For some years now, NASA’s Astronomy Picture of the Day has been one of the most popular portals operated by the US space agency. NASA’s APOD has released some very fascinating and intriguing pictures since its emergence on the Internet. However, recently an article titled “Flying Saucer Crash Lands in Utah Desert,” posted by APOD, took the Internet by storm and created a massive buzz in the online ecosystem.
In reality, even though it’s puzzlingly similar with a UFO crash site we can see in the movies or tabloids, the image released by NASA’s Astronomy Picture of the Day is not about a real flying saucer crash. It is, actually, the sample return module from the Genesis mission, which was saucer-shaped from the beginning. The piece of metal fell from space in a desert in Utah.
Also, the title of the NASA’s article is accurate, as it’s indeed talking about a saucer-shaped object that fell in Utah. However, it might be considered a clickbait, as well.
The Image Of A “Flying Saucer” Crash Site Shared By NASA Is Not About An Actual UFO
The Genesis mission launched in 2001 with the goal to study the solar winds whose particles bounce off the Earth’s magnetic shield. While that’s a good thing for life on Earth, it’s not at all excellent news for the crafts orbiting the Earth that plan to study these particles of solar winds.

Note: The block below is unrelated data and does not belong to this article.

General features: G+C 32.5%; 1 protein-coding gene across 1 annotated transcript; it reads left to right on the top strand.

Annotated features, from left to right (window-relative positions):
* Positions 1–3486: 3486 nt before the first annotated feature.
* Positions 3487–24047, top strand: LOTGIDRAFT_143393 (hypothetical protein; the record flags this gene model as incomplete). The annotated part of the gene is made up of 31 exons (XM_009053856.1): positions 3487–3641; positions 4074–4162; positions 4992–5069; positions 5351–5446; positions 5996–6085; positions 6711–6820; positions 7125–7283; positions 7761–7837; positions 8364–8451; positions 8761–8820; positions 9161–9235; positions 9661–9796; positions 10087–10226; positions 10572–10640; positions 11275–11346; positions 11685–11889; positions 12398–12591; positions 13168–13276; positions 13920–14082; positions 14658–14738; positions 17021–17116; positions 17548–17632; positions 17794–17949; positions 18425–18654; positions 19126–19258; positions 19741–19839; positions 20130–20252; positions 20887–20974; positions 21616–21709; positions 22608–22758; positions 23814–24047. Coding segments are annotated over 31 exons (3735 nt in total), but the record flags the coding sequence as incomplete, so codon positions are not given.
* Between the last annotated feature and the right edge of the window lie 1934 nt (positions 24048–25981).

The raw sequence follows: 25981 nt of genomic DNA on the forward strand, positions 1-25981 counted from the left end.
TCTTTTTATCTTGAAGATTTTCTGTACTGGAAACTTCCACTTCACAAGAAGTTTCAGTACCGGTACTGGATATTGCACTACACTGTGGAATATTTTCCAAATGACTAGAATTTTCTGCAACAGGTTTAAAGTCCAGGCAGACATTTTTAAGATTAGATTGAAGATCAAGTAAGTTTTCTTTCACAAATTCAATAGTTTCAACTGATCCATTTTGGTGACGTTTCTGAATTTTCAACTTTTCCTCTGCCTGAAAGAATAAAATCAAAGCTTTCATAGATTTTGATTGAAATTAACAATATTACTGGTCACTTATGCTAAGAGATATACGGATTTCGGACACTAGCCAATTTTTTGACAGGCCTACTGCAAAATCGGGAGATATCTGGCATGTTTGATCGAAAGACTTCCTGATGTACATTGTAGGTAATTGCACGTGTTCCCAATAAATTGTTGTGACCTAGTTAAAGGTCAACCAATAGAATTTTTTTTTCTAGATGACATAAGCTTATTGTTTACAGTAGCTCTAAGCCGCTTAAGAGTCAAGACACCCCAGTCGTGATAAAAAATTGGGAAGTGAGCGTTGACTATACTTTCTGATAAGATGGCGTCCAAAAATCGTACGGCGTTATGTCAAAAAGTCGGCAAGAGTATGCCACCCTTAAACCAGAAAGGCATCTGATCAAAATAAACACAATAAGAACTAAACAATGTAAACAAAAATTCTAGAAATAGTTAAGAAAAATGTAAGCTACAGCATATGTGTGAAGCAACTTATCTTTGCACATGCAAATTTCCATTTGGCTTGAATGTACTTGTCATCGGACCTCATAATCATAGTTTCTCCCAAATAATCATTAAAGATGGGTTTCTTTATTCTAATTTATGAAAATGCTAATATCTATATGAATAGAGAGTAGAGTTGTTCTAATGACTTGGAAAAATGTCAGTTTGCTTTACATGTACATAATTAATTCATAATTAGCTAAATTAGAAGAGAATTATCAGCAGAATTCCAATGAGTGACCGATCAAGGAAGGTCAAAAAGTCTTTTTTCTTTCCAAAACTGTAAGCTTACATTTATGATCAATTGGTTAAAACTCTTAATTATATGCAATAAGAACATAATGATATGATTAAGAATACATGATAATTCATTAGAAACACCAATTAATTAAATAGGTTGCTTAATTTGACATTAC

The mission of Genesis was to capture solar winds’ particles and return them to Earth, encapsulated inside the saucer-shaped module. In 2004, NASA did not intend for the “flying saucer”-like component of the Genesis mission to hit the Utah desert at such high speeds. However, a faulty parachute caused the sample return module of the Genesis mission to fall to Earth faster than expected.
NASA sent a helicopter to recover the capsule. When they reached the alleged flying saucer crash site, the scientists snapped the saucer-shaped module. NASA’s APOD shared the image earlier this week.
With over seven years of experience in online journalism, Vadim is passionate about everything related to science and the environment. For us, he will thus cover climate, environment, and science news, among others.